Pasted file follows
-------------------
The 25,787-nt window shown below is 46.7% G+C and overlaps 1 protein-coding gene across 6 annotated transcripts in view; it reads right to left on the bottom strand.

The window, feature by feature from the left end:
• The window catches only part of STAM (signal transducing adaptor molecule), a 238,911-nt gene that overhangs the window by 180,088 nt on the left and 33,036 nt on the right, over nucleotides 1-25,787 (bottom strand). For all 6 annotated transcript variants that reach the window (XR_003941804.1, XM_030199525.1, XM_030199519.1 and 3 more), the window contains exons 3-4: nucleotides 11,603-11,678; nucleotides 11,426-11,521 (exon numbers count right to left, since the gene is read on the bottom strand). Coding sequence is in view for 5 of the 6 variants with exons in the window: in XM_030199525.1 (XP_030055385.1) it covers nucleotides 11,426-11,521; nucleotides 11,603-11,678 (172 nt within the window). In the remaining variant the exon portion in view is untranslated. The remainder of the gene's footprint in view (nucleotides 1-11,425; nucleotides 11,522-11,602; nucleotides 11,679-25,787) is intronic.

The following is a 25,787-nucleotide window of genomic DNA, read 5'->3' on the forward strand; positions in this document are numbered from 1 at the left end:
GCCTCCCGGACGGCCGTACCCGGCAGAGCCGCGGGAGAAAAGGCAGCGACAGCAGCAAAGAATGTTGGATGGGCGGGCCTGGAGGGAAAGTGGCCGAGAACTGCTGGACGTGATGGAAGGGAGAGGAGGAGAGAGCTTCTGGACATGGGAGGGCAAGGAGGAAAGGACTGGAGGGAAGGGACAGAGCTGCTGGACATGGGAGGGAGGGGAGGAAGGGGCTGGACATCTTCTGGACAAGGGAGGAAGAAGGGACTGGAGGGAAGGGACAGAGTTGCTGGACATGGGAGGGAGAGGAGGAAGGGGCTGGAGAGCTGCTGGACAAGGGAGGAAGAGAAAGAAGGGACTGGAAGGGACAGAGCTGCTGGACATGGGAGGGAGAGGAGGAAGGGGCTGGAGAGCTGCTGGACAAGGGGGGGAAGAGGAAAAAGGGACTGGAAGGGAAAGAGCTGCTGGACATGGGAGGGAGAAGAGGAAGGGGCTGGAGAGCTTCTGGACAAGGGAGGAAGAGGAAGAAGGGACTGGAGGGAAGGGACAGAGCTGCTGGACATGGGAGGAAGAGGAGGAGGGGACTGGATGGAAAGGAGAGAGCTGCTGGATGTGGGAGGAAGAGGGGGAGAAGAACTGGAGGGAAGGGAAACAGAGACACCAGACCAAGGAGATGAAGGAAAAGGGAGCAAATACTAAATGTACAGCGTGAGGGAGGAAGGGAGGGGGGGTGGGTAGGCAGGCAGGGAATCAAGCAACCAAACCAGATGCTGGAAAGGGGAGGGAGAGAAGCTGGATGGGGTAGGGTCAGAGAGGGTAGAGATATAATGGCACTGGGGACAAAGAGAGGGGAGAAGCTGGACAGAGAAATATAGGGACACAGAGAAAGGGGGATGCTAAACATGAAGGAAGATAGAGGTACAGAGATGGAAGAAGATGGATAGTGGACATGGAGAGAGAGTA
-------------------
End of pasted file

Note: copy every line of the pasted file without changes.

The 25,787-nt window shown below is 46.7% G+C and overlaps 1 protein-coding gene across 6 annotated transcripts in view; it reads right to left on the bottom strand.

The window, feature by feature from the left end:
• The window catches only part of STAM (signal transducing adaptor molecule), a 238,911-nt gene that overhangs the window by 180,088 nt on the left and 33,036 nt on the right, over nucleotides 1-25,787 (bottom strand). For all 6 annotated transcript variants that reach the window (XR_003941804.1, XM_030199525.1, XM_030199519.1 and 3 more), the window contains exons 3-4: nucleotides 11,603-11,678; nucleotides 11,426-11,521 (exon numbers count right to left, since the gene is read on the bottom strand). Coding sequence is in view for 5 of the 6 variants with exons in the window: in XM_030199525.1 (XP_030055385.1) it covers nucleotides 11,426-11,521; nucleotides 11,603-11,678 (172 nt within the window). In the remaining variant the exon portion in view is untranslated. The remainder of the gene's footprint in view (nucleotides 1-11,425; nucleotides 11,522-11,602; nucleotides 11,679-25,787) is intronic.

The following is a 25,787-nucleotide window of genomic DNA, read 5'->3' on the forward strand; positions in this document are numbered from 1 at the left end:
GCCTCCCGGACGGCCGTACCCGGCAGAGCCGCGGGAGAAAAGGCAGCGACAGCAGCAAAGAATGTTGGATGGGCGGGCCTGGAGGGAAAGTGGCCGAGAACTGCTGGACGTGATGGAAGGGAGAGGAGGAGAGAGCTTCTGGACATGGGAGGGCAAGGAGGAAAGGACTGGAGGGAAGGGACAGAGCTGCTGGACATGGGAGGGAGGGGAGGAAGGGGCTGGACATCTTCTGGACAAGGGAGGAAGAAGGGACTGGAGGGAAGGGACAGAGTTGCTGGACATGGGAGGGAGAGGAGGAAGGGGCTGGAGAGCTGCTGGACAAGGGAGGAAGAGAAAGAAGGGACTGGAAGGGACAGAGCTGCTGGACATGGGAGGGAGAGGAGGAAGGGGCTGGAGAGCTGCTGGACAAGGGGGGGAAGAGGAAAAAGGGACTGGAAGGGAAAGAGCTGCTGGACATGGGAGGGAGAAGAGGAAGGGGCTGGAGAGCTTCTGGACAAGGGAGGAAGAGGAAGAAGGGACTGGAGGGAAGGGACAGAGCTGCTGGACATGGGAGGAAGAGGAGGAGGGGACTGGATGGAAAGGAGAGAGCTGCTGGATGTGGGAGGAAGAGGGGGAGAAGAACTGGAGGGAAGGGAAACAGAGACACCAGACCAAGGAGATGAAGGAAAAGGGAGCAAATACTAAATGTACAGCGTGAGGGAGGAAGGGAGGGGGGGTGGGTAGGCAGGCAGGGAATCAAGCAACCAAACCAGATGCTGGAAAGGGGAGGGAGAGAAGCTGGATGGGGTAGGGTCAGAGAGGGTAGAGATATAATGGCACTGGGGACAAAGAGAGGGGAGAAGCTGGACAGAGAAATATAGGGACACAGAGAAAGGGGGATGCTAAACATGAAGGAAGATAGAGGTACAGAGATGGAAGAAGATGGATAGTGGACATGGAGAGAGAGTA